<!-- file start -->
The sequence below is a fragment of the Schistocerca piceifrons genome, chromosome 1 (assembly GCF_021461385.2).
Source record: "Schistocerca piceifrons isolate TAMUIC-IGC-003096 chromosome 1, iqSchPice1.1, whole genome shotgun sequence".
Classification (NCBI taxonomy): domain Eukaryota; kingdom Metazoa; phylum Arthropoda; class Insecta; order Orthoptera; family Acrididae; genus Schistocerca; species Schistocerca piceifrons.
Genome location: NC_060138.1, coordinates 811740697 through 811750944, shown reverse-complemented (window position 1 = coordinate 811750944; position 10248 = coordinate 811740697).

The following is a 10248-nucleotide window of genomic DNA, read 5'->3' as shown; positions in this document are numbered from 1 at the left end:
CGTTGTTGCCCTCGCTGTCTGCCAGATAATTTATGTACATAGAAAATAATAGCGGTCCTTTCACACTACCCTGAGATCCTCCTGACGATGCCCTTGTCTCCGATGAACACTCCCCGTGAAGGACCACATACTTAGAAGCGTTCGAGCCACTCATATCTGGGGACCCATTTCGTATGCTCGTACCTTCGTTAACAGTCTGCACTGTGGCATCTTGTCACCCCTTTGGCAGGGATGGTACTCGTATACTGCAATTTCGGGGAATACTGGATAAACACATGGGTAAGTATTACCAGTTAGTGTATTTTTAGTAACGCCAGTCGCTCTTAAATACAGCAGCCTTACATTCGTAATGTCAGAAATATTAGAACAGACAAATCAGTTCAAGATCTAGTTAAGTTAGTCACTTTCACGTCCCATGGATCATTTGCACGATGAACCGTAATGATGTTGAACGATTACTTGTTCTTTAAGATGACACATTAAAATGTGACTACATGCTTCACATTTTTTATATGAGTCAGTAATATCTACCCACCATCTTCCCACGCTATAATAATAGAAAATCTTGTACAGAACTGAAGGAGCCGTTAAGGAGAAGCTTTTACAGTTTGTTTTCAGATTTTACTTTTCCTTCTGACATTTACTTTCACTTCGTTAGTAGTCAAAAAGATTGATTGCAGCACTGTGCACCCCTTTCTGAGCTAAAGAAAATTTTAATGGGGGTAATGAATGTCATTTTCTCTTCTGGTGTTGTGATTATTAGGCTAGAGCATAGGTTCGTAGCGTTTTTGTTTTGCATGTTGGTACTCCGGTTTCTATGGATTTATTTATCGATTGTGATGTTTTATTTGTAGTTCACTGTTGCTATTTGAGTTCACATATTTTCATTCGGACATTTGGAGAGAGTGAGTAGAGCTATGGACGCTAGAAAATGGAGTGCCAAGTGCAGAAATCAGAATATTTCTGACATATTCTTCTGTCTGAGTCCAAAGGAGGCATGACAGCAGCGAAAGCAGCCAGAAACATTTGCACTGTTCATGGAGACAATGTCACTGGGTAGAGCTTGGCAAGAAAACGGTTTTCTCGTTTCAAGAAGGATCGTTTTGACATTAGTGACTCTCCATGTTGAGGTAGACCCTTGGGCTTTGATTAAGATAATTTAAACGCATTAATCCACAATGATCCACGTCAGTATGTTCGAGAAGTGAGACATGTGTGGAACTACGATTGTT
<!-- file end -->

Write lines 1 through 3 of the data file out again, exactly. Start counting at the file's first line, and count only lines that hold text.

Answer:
The sequence below is a fragment of the Schistocerca piceifrons genome, chromosome 1 (assembly GCF_021461385.2).
Source record: "Schistocerca piceifrons isolate TAMUIC-IGC-003096 chromosome 1, iqSchPice1.1, whole genome shotgun sequence".
Classification (NCBI taxonomy): domain Eukaryota; kingdom Metazoa; phylum Arthropoda; class Insecta; order Orthoptera; family Acrididae; genus Schistocerca; species Schistocerca piceifrons.